As illustrated in Figure 1, 5 showed limited ability to inhibit Gli expression, with an ECmax reaching only 30% of the inhibitory capacity of cyclopamine. Modifications to the substituents of the macrocyclic core resulted in a marked increase in activity, with an EC50 value 15 µM and an ECmax reaching 93% of the inhibitory capacity of cyclopamine. Decreasing the size of the macrocycle from a 13-membered ring to a 12-memebered ring leads to robotnikinin (17), the most active compound of the analogues. While the EC50 value of robotnikinin was approximately 4 µM, both compounds retained similar abilities for maximum repression of Gli activity (Figure 1, Table 1).
Strikingly, by inserting a single methylene unit into the scaffold of robotnikinin and reversing the orientation of the two stereogenic centers, Gli suppression was ablated (compound 19, Figure 1 and Figure 2). Furthermore, neither compound displayed differences in cytotoxicity at any concentration (see supplementary information) as measured by Cell Titer Glo (Promega, Madison, WI).
These findings motivated us to test stereochemically and skeletally related compounds in the Shh-LIGHT2 Gli reporter assay. The stereochemical inverse of robotnikinin (2S, 6R) had reduced activity with an ECmax reaching only 60% of the inhibitory capacity of cyclopamine, and an EC50 of approximately 15 µM (Table 1). The corresponding 14-membered compound (2S, 6R) had no detectable activity in the Shh-LIGHT2 cell line at concentrations ranging from 3.9 µM to 125 µM. The 14-membered analogue of robotnikinin (2R, 6S) had no detectable Gli repression.
We also investigated the effect of more subtle stereochemical alterations in the robotnikinin scaffold in the context of Gli repression in the Shh-LIGHT2 line. When the stereochemistry was altered to the (2R, 6R) configuration with the identical 12-membered ring size, the percent cyclopamine ECmax dropped to 68% from 91% with a similar EC50 value. Adding another methylene unit to the macrolactone scaffold (2R, 6R) did not change the activity appreciably, but the 14-membered macrolactone analogue (2R, 6R) had significantly decreased potency, with an ECmax only 37% of that of cyclopamine, and did not show a change in response with a change in dose. The robotnikinin diastereomer (2S, 6S) displayed cytotoxicity at concentrations above 16 µM in Shh-LIGHT2 cells and only modest inhibitory activity at the highest non-cytotoxic concentration. The related 13-membered macrolactone (2S, 6S) resulted in a 5-fold decrease in the EC50, from 4 µM to 20 µM, but only a modest 20% drop in the % cyclopamine ECmax relative to robotnikinin. The 14-membered analogue (2S, 6S) was found to be cytotoxic above 31 µM, and had poor solubility in SPR studies. The related compounds without substituents at the 2-position featured relatively decreased potency, although at extremely high concentrations several of these compounds displayed ECmax levels at approximately 70% of cyclopamine’s ECmax (Table 1).
Many of the compounds like 1, and robotnikinin, bound purified ShhN in a stoichiometric manner, as verified by surface plasmon resonance (SPR) experiments. Furthermore, the apparent off-rate of robotnikinin was significantly longer than that of its (2S, 6R) 13-membered homolog (see Figure 3). This may help explain why both compounds bind to ShhN, but one lacks significant activity. For the remainder of the inactive compounds tested by SPR, 13-membered (2S, 6R), 14-membered (2S, 6R), and 14-membered (2R, 6R), we observed was no measurable affinity for ShhN. For the remainder of the compounds that were found to be active in the Shh-LIGHT2 cell line, we observed dose-dependent affinity for the ShhN as measured by SPR. This presents the possibility that, like robotnikinin, other compounds in this class inhibit Gli activity by interfering with the ability of ShhN to interact effectively with its receptor. Differences in ring size and stereochemistry leading to alterations in the nature and conceivably location of the binding, may account for differences in the degree of biological activity.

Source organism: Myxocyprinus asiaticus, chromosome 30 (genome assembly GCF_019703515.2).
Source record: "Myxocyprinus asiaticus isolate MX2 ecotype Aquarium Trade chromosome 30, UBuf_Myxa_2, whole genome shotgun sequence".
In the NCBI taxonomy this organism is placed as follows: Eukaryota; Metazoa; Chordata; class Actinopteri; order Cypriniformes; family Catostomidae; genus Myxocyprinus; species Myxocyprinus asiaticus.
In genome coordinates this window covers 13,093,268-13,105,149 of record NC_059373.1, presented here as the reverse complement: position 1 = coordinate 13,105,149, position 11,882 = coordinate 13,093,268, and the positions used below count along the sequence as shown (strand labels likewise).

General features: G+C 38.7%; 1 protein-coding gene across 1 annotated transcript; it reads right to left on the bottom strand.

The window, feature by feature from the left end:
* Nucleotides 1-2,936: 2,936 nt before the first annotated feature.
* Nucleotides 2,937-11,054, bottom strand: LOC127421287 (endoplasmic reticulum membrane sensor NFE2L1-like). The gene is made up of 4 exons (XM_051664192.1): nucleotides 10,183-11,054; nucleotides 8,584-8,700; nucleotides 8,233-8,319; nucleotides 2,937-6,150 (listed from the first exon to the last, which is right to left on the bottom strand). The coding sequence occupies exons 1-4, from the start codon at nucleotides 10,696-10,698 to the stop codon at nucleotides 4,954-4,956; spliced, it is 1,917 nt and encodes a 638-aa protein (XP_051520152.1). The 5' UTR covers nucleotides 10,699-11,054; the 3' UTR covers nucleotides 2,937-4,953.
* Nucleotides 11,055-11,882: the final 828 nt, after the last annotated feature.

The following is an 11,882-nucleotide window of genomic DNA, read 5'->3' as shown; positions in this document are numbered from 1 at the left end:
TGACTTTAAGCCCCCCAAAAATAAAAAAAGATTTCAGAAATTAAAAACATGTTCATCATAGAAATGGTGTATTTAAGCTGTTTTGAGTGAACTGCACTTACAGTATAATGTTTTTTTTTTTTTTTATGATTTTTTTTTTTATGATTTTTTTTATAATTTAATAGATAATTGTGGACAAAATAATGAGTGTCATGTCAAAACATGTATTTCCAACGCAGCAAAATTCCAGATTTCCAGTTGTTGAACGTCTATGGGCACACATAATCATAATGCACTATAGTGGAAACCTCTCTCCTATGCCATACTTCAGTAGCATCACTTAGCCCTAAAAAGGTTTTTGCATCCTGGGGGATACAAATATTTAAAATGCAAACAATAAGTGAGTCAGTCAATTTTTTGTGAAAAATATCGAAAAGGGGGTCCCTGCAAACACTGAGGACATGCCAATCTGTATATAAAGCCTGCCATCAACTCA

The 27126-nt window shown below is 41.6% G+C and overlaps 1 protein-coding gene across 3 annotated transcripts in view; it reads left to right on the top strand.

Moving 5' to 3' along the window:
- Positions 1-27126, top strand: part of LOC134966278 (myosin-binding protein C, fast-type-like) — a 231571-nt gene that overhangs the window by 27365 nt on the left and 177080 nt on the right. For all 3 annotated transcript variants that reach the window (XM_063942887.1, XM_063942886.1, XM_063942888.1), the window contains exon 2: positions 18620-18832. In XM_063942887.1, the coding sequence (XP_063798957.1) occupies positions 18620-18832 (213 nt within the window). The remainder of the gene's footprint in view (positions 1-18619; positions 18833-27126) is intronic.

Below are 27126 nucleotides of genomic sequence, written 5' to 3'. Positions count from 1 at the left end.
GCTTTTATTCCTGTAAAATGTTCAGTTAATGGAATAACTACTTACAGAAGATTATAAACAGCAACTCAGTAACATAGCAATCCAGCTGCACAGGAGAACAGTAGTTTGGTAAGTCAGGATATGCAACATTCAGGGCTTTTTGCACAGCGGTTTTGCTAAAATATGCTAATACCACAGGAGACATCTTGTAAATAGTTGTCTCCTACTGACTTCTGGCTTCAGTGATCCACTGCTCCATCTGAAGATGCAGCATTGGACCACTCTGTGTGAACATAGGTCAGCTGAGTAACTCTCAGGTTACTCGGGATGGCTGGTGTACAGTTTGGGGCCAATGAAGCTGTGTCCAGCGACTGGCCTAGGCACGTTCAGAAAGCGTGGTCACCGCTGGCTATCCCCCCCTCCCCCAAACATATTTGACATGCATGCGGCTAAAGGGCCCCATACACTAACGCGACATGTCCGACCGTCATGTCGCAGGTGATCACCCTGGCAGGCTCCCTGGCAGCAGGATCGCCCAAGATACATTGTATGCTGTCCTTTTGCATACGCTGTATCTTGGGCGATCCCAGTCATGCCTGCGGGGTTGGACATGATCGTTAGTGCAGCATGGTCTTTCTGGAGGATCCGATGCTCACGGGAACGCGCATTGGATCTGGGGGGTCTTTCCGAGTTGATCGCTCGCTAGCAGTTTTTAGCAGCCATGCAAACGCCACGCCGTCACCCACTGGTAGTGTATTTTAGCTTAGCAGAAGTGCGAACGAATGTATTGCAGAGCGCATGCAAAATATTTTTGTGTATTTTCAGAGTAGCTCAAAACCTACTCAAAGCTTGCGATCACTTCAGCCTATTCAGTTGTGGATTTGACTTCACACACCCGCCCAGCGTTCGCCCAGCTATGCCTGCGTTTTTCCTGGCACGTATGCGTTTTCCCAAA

We hypothesize that the active compounds may perturb binding interactions between Shh and its associated proteins so it cannot interact effectively with the Ptch1 receptor (Figure 4).20 In a previous report, we established the use of the Ptch1−/− cell line21, as well as co-administration with Smoothened agonists purmorphamine and SAG in various Shh-responsive cells for robotnikinin.17 Studies in a constitutively active mouse embryonic fibroblast (MEF) Ptch1−/− cell line where both Ptch1 alleles are replaced with a β-galactosidase reporter under control of Gli transcription, indicated that the compounds listed in Table 1 are not effective at Gli repression without the intact Ptch1 receptor (B.Z.S., L.F.P. and S.L.S., unpublished results). Taken together, the data suggest that the compounds shown here to be active in the context of Shh pathway inhibition may likely exert their effects at the Shh level. Further mechanistic experiments to explore this possibility will be investigated in future efforts.
We thank Dr. Douglas M. Ho and Dr. Shao-Liang Zheng of the Center for Crystallographic Studies at Harvard University for the X-ray crystallographic analysis. We thank James K. Chen, Kazuo Nakai, Andrew Stern, Greg Copeland, Damian Young, and Tim Lewis for their helpful suggestions. L.F.P. is supported by grants from the National Pancreas Foundation, the American Gastroenterological Association, and the American Liver Foundation. This research was supported by the National Institute of General Medical Sciences (GM-38627, awarded to S.L.S.) S.L.S. is an investigator with the Howard Hughes Medical Institute.
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*The structure of the minor isomer in Scheme 2, resulting from acyl transfer during the hydrolysis of the chiral auxiliary, was characterized by X-ray crystallography (CCDC 748267):